After my 2-day nostalgia fest, I picked up Laurel at the airport, and we headed to Concord to see Def Leppard again. The show was great--as usual. I'm too tired to write a detailed review, but if a picture is worth a thousand words, these should be enough:

Jason Bonham, son of John Bonham, drumming for Foreigner:


And my Def Leppard collage:
Def Leppard in Concord

The rest of the pics from the show are in my Flickr account at

I got back from CA a week ago Wednesday and led a mostly normal life till last Wednesday, when I was off to Auburn, up by Seattle, for my third and final concert. I think I'll cover that one in a separate post, because this one is getting a bit long, and I'm getting a bit tired.

Monday, September 24, 2007

A trip down memory lane with Schoolhouse Rock

My husband brought home a reproduction of the Declaration of Independence and the Constitution for my son. As soon as Son started reading the preamble to the Constitution, I started singing it, thanks to Schoolhouse Rock. That sent me scurrying for my computer, where, thanks to the wonders of YouTube, I was able to introduce my 9-year-old to Schoolhouse Rock, without which I would never have learned the aforementioned preamble.

Just an aside: How many of you Readers of a Certain Age, when required to memorize the preamble in school, were unable to recite it without singing it? That was me... and my entire 7th grade class. We really should have made costumes and done it as musical theater.

Anyhoo, if you are old like me and want to relive Saturday mornings in the 70s, or if you're a young 'un who wants to see what passed for educational television back then, come along with me, back to the decade of Watergate, the Bicentennial, disco... and Schoolhouse Rock:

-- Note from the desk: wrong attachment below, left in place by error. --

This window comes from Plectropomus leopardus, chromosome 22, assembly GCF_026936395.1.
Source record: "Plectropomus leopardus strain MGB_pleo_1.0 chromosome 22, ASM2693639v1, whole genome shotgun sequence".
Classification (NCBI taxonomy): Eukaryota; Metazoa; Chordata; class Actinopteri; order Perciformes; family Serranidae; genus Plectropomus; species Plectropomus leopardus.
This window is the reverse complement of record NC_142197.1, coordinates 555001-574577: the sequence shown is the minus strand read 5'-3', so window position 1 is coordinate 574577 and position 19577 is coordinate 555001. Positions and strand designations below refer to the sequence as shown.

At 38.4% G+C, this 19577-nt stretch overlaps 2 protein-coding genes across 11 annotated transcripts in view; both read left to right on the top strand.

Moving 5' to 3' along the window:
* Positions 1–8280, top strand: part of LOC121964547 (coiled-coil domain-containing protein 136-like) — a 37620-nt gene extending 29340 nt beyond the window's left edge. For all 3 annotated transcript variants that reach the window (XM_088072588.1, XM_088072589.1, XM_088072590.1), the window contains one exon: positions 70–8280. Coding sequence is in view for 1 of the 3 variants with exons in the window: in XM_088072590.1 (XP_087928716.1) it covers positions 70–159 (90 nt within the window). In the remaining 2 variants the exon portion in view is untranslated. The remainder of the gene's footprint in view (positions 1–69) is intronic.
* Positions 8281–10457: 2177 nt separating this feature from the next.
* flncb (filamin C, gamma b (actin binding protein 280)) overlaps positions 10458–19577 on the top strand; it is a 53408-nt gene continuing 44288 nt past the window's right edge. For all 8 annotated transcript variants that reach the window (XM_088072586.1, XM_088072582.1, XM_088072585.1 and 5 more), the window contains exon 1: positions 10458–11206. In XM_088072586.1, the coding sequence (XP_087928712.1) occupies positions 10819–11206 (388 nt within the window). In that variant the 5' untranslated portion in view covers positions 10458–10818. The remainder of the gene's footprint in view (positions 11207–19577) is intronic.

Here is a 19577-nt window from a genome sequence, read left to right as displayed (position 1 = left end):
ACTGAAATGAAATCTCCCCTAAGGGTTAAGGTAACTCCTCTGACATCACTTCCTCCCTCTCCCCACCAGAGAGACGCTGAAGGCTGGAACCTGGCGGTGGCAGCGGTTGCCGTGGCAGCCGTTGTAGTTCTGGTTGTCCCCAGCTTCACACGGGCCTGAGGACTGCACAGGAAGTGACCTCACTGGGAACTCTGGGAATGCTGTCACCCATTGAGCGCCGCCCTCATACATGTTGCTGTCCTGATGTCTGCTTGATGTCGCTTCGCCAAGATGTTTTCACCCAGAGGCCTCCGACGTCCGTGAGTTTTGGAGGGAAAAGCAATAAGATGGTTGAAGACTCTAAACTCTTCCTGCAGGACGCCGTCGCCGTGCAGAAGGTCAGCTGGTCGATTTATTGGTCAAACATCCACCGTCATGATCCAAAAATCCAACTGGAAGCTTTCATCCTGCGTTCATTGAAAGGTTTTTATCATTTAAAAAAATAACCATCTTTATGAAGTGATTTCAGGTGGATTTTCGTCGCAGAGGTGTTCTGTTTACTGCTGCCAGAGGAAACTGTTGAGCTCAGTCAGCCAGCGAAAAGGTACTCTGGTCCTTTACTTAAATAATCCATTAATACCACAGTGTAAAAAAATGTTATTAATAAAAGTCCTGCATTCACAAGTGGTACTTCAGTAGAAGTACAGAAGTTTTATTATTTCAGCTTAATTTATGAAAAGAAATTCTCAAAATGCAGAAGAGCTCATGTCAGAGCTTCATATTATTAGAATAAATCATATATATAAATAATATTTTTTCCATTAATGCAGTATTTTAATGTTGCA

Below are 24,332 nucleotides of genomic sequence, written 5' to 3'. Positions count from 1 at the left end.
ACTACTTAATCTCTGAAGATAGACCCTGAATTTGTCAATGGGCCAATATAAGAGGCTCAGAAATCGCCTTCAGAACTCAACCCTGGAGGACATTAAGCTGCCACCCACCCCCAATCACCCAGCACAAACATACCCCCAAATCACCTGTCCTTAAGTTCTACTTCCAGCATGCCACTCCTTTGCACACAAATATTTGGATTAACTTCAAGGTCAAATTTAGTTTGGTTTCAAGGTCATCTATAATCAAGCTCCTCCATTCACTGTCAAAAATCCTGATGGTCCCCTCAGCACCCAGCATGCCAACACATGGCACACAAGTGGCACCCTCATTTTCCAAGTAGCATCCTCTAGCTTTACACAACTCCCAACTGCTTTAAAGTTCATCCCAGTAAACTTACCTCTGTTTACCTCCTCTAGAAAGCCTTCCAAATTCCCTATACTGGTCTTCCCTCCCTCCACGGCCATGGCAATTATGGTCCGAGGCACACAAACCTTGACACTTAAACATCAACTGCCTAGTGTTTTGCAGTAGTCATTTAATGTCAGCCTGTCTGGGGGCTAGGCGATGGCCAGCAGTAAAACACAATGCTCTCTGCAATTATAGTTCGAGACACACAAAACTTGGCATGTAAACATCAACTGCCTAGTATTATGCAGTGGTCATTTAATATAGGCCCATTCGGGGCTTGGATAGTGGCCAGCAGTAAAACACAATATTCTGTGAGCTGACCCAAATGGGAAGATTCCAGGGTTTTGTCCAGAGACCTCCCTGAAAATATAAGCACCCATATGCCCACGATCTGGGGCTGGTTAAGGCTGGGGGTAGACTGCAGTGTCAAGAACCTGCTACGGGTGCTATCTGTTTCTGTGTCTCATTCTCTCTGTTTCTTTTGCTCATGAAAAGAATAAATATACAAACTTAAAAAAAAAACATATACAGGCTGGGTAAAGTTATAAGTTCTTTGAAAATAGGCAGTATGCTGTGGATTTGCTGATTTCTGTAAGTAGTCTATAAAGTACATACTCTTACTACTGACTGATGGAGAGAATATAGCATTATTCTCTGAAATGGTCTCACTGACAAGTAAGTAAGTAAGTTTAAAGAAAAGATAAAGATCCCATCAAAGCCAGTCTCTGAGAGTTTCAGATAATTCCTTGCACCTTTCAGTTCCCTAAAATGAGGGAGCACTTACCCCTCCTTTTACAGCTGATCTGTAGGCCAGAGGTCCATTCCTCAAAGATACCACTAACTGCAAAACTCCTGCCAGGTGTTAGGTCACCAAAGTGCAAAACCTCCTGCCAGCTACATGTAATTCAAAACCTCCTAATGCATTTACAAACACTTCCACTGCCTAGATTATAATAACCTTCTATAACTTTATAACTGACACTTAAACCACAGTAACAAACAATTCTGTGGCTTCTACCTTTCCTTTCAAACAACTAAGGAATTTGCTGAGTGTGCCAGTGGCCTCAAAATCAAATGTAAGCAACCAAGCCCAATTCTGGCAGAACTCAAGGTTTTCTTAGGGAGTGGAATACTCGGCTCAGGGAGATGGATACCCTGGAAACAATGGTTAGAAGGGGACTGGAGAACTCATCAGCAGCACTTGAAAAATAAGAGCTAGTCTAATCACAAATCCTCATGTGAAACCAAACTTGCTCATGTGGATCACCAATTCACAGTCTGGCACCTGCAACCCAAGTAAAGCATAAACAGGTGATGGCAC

How a Bill Becomes a Law

Conjunction Junction

Elbow Room

And of course, the Preamble

There are more. Just search YouTube for Schoolhouse Rock. Oh, and my son loved them. We might just have to buy him the 30th anniversary DVD collection, which includes all of them:

Thursday, September 20, 2007

Hot rock stars, screaming women, and fake mullets? Must be a Def Leppard concert!

I’d love to write a well-thought-out, entertaining review of the concert last Wednesday night, but I’m way too busy for that. So here’s the quick and dirty version.

Last Wednesday night (9/12) I saw Def Leppard and Styx at the Clark County Amphitheater in Ridgefield, WA. I went with a group of fellow fans, some of whom I’ve known for years and others I met only recently (*waves at Laurel, Erin, Karen, and Amy*). We were in the 12th row but waaaaayyyyy off to the left, behind a big stack o’ amps. So we got to watch the bands in profile for most of the show.

Styx opened with an hour-long set that included most of their biggest hits: Too Much Time on My Hands, Blue Collar Man, Renegade, Grand Illusion, and Come Sail Away, along with a cover of I Am the Walrus. No Babe, Mr. Roboto, or The Best of Times. Tommy Shaw and James Young are still with the band, but Dennis DeYoung is gone. Still, they sounded great and seemed to be having a great time. They also don’t really seem to be showing their age much, as you can see in these pics:




After a 30-minute break, we got what we really came for—Def Leppard! They played for only 90 minutes, typical when they share the bill with another big-name act. Since they have so much material, it really isn’t enough time, and the set felt rushed—very little stage patter, a shortened version of Rocket, all business to fit as much in as possible. They don’t have a new album out this year, so it was mostly a greatest-hits set (oh, heck… the last few years they’ve played mostly a greatest hits set, even when they have had new material to promote, but I digress…). They did make some changes from previous years, though:

  • Different music during the changeover before they took the stage. Yeah, I know… Only someone who’s been to way too many shows would notice that, but it is a little discombobulating. They’ve had basically the same filler music for the last eight years at least, so I always knew how long I had to get drinks and hit the restroom before the show started. This year I actually had to look at my watch and think (horrors).